But since the parents are buying, therefor choosing for their little kids the other posts are probably more acurate. Most parents I know try to purchase books that will help teach, things like alphabet, colors, similarities and differences, how to share, etc.

Good luck!

    Bookmark   January 23, 2002 at 7:49AM
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trekaren

I would prefer no 'bad words' in preschool books. I have one in which "shut up" was used, as well as calling people "stupid". Luckily she can't read yet and I read it to her with other words. I'm just glad they were library books that I could turn back in. They won't be bought by me if I find those words.

    Bookmark   January 23, 2002 at 7:59AM
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Kara_PA

Similarly, I steer clear of books that reinforce traditional gender roles. I look for books where Daddy's baking, Mommy's driving, etc.

I also appreciate a mix of ethnicities and races to help introduce DS to different ideas and peoples.

Books that require you to do something are fun, too. DS has loved Mr. Brown can Moo because we make the animal noises (and he can now, too), and has a book called Clap Your Hands that's really helping him learn his body as it will say things like 'wiggle your toes, touch your nose'. He can follow along and be active while we read -- which is great for mile-a-minute toddlers.

    Bookmark   January 23, 2002 at 10:03AM
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adellabedella_usa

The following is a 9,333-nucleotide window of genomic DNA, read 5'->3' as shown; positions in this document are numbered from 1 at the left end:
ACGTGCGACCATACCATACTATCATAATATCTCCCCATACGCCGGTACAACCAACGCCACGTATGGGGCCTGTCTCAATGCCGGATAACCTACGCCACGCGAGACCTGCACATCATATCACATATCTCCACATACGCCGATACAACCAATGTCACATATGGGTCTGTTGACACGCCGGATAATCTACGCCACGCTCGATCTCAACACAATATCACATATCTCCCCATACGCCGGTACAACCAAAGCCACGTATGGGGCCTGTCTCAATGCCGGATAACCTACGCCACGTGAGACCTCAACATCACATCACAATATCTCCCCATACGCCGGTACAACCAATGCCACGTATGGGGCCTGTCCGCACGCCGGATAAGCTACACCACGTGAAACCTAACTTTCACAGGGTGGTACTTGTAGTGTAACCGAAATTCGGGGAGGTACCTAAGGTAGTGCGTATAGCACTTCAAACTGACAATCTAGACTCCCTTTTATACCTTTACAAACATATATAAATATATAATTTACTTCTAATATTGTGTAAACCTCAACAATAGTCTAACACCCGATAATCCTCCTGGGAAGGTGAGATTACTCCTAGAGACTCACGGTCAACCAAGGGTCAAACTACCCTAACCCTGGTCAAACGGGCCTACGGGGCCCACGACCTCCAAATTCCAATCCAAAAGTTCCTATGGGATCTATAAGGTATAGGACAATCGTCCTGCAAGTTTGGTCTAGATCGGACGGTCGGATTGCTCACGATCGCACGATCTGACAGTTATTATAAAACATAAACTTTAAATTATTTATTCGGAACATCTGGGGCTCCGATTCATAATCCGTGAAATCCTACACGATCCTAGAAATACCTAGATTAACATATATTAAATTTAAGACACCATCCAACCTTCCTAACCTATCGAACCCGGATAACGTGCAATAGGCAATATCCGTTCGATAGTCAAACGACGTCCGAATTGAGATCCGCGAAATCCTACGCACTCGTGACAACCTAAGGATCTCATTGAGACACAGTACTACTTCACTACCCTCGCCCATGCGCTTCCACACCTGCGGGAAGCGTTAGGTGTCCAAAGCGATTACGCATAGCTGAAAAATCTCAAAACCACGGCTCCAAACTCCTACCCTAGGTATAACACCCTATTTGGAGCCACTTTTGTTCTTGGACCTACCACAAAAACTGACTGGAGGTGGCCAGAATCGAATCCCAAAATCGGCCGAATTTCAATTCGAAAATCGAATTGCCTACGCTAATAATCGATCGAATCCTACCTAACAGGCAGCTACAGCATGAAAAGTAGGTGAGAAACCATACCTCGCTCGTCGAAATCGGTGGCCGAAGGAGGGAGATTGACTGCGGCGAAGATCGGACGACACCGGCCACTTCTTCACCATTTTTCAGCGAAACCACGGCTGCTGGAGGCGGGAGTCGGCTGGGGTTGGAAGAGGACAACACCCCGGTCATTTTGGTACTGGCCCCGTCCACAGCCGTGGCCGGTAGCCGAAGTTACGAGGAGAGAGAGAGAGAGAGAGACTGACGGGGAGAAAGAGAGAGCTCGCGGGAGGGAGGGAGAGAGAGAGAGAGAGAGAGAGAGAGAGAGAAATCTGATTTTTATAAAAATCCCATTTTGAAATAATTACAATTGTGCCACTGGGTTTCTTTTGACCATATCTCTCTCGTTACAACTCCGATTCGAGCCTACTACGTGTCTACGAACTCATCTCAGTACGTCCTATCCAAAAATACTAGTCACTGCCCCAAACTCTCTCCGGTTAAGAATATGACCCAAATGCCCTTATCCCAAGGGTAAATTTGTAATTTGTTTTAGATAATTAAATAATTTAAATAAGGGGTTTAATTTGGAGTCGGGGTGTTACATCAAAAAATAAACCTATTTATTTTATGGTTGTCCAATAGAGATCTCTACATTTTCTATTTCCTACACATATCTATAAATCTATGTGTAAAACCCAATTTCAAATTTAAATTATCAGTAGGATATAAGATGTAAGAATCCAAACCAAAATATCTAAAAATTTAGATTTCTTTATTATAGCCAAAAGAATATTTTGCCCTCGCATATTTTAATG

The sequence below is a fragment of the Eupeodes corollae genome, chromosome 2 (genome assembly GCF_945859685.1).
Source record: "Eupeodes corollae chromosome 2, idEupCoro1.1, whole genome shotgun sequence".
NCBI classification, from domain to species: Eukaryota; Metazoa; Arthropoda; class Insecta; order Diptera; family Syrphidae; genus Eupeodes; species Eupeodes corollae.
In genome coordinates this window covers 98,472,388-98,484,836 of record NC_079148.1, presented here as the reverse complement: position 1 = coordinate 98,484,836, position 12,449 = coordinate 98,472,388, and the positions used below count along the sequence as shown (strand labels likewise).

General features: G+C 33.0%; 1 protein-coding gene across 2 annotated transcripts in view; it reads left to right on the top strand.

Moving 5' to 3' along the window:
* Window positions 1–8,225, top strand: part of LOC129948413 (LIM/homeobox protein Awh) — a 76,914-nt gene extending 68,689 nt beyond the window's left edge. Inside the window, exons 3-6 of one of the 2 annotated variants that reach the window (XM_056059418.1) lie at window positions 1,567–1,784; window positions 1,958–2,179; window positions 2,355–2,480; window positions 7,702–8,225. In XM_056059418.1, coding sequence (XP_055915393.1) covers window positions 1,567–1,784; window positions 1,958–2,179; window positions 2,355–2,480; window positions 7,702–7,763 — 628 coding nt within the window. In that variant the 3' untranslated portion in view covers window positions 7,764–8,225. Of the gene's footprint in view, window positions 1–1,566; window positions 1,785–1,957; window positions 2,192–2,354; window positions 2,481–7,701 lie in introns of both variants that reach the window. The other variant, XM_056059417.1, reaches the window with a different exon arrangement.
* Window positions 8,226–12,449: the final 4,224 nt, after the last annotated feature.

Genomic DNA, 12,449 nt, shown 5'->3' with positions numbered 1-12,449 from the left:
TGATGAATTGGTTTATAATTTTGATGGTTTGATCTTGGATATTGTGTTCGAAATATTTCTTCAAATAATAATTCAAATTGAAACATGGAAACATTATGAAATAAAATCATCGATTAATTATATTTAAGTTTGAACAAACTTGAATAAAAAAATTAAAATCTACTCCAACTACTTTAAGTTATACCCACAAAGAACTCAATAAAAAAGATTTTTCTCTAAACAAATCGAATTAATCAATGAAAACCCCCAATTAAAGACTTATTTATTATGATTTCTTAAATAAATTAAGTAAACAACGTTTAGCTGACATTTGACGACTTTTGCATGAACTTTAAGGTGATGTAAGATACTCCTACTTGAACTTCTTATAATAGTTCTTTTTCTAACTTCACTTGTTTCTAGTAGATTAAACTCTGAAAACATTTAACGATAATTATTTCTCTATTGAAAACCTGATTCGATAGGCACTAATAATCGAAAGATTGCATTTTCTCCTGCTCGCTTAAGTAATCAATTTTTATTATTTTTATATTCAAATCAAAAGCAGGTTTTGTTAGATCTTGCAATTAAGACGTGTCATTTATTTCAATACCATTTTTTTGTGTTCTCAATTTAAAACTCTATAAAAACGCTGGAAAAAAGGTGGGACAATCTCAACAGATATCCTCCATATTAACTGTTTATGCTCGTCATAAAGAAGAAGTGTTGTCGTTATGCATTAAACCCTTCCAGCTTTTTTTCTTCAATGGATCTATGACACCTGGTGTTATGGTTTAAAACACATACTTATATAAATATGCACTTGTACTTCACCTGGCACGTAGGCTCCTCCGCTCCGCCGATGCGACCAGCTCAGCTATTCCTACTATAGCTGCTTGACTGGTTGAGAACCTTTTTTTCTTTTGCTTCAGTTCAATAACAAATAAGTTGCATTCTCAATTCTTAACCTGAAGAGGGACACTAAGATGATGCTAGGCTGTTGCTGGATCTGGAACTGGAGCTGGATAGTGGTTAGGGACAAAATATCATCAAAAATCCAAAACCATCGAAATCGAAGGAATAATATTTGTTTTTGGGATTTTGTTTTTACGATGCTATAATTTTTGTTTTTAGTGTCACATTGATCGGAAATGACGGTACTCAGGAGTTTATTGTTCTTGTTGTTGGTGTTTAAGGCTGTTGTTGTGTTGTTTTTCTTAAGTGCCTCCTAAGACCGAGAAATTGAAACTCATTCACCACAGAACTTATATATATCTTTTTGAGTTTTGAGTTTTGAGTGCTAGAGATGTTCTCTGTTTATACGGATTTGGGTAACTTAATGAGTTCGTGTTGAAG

My ds is 21 months. I like books for him that teach a lesson. We read one about giving up the bottle a while back and we're reading one now about being a big brother. A decent ABC book with concrete associations like A is for apple, B is for bat, etc., would be great. My child doesn't understand abstract concepts yet.

DS likes the books where there are sounds like Dr. Suess...Mr. Brown Can Moo. Anything that I can read and do voices or make special sounds are absolute favorites like the froggy books. DS also likes anything where he can look at the pictures and point out the everyday objects like dogs, cars, etc.

    Bookmark   January 23, 2002 at 10:12AM
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hooverboy

Thanx for all those ideas!

I will take them into consideration.

    Bookmark   January 31, 2002 at 8:14PM
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Lynn_Riley

Why would you want to purchase a book instead of just checking one out from the library?

Well if the child is very young repetition of rereading the book is very good for them. You would be amazed at the verbal skills they can pick up from repeated reading of a story. Repeat reading of books or stories is a good way to teach small children vocabulary.

Also repeat reading for older children is a good way for the child to learn to read new words.

    Bookmark   February 2, 2002 at 1:31AM
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christie_sw_mo

If it's for toddlers, anything with lift-the-flaps.

    Bookmark   February 2, 2002 at 8:24AM